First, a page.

Key Statements from the Copenhagen Summit

By March 14, 2009 February 28th, 2013 What we can do

1. Recent observations confirm that, given high rates of observed emissions, the worst-case IPCC scenario trajectories (or even worse) are being realized…

2. The research community is providing much more information to support discussions on "dangerous climate change". Recent observations show that societies are highly vulnerable to even modest levels of climate change, with poor nations and communities particularly at risk…

3. Rapid, sustained, and effective mitigation based on coordinated global and regional action is required to avoid ?dangerous climate change? regardless of how it is defined. Weaker targets for 2020 increase the risk of crossing tipping points and make the task of meeting 2050 targets more difficult. Delay in initiating effective mitigation actions increases significantly the long-term social and economic costs of both adaptation and mitigation.

4. Climate change is having, and will have, strongly differential effects on people within and between countries and regions, on this generation and future generations, and on human societies and the natural world…

5. There is no excuse for inaction…

6. To achieve the societal transformation required to meet the climate change challenge, we must overcome a number of significant constraints and seize critical opportunities. These include reducing inertia in social and economic systems; building on a growing public desire for governments to act on climate change; removing implicit and explicit subsidies; reducing the influence of vested interests that increase emissions and reduce resilience; enabling the shifts from ineffective governance and weak institutions to innovative leadership in government, the private sector and civil society; and engaging society in the transition to norms and practices that foster sustainability.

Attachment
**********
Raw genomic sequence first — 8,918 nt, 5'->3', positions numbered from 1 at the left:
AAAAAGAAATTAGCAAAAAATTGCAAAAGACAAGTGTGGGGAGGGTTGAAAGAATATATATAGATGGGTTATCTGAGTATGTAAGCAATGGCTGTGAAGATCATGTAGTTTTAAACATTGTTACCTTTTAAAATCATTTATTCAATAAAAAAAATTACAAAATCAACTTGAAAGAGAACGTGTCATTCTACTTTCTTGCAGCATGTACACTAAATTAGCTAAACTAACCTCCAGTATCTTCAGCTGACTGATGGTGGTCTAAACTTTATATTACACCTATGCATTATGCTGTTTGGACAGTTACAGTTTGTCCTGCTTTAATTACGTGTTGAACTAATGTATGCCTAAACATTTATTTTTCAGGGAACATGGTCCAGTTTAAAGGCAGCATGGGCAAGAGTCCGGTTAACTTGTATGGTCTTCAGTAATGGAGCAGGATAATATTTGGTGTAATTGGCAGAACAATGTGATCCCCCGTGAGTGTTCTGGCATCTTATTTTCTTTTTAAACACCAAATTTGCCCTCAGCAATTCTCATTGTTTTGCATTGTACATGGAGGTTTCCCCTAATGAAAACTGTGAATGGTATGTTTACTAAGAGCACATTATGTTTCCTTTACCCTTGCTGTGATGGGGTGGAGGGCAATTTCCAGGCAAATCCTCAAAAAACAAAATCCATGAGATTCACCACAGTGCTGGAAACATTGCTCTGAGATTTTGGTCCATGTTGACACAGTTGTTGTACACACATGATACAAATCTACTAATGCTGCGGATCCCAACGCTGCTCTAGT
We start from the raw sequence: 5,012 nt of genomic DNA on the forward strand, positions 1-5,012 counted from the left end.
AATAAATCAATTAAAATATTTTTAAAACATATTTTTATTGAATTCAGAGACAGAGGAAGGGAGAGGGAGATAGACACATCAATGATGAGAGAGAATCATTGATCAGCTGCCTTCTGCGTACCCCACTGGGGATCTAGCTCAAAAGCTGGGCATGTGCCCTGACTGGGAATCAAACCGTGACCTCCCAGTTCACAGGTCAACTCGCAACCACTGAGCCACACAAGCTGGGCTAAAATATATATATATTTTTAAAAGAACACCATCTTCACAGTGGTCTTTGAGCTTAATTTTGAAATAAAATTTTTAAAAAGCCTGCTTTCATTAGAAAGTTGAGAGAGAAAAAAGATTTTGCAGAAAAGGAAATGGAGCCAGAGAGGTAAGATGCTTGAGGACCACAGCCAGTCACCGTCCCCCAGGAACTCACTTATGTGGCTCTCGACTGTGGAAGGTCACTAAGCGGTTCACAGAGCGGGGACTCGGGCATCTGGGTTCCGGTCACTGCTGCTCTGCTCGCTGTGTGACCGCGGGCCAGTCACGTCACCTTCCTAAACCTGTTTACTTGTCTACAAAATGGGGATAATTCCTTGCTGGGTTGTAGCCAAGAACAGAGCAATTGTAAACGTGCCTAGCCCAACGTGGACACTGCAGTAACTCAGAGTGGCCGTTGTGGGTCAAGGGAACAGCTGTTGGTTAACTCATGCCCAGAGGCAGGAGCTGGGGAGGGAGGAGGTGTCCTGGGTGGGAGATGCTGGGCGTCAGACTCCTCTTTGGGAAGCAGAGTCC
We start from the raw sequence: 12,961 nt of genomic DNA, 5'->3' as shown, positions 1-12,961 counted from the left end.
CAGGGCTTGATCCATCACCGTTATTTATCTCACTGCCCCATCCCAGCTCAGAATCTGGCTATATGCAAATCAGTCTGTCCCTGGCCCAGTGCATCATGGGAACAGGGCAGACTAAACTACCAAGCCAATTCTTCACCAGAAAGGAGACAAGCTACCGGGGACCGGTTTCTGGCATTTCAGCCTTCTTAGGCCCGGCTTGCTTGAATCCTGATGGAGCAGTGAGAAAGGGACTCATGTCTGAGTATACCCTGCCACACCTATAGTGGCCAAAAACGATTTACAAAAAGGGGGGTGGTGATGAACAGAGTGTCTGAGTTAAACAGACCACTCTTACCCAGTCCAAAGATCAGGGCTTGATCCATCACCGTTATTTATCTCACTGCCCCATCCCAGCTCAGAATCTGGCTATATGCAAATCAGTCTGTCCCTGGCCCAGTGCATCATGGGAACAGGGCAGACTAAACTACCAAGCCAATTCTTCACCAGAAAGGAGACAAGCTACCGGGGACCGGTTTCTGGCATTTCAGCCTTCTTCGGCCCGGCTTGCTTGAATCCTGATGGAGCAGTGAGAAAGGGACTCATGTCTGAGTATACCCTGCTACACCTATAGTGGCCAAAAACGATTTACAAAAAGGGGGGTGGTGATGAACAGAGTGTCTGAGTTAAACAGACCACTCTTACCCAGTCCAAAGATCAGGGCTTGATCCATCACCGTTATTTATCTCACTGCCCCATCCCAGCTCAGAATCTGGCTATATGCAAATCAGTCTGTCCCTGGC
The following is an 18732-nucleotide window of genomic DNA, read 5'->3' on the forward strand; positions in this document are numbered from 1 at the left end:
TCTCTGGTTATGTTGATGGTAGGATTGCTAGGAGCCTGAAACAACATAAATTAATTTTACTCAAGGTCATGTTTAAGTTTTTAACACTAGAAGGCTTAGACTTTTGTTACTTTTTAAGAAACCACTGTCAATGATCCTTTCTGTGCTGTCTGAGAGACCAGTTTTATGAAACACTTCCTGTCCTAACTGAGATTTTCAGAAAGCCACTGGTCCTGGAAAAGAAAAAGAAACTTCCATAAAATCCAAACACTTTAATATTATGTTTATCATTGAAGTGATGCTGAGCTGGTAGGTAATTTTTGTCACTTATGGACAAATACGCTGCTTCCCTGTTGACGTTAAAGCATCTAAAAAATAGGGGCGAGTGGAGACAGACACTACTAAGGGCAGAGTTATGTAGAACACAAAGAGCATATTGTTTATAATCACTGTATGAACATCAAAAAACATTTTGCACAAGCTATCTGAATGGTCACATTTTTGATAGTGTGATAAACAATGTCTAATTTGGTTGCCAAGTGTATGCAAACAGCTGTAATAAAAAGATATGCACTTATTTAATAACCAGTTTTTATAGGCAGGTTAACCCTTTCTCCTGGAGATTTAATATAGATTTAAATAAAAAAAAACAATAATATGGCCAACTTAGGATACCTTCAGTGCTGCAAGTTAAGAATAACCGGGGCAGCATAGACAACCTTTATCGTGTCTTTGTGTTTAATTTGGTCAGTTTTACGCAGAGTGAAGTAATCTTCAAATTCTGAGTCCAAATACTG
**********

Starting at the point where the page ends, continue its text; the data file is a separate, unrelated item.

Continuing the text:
March 13, 2009 Statement from the Copenhagen Climate Summit

"The climate system is already moving beyond the patterns of natural variability within which our society and economy have developed and thrived. These parameters include global mean surface temperature, sea-level rise, ocean and ice sheet dynamics, ocean acidification, and extreme climatic events. There is a significant risk that many of the trends will accelerate, leading to an increasing risk of abrupt or irreversible climatic shifts."

Quotes from the summit (Guardian)

Kevin Anderson, research director at the UK Tyndall Center for Climate Change Research, said: "The scientists have lost patience with our carefully constructed messages being lost in the political noise. And we are now prepared to stand up and say enough is enough."

Peter Cox, a climate expert at Exeter University, said: "People have been saying this individually for a long time. This is just a much louder and concerted shout from our community."

Rob Bailey, senior climate adviser for Oxfam said: "The verdict of the world’s top scientists is clear. The big question now is whether the worlds richest countries, who created the climate crisis, will act before it’s too late. Our climate is changing fast and if left unchecked its impacts, particularly on the world’s poorest people, will be devastating."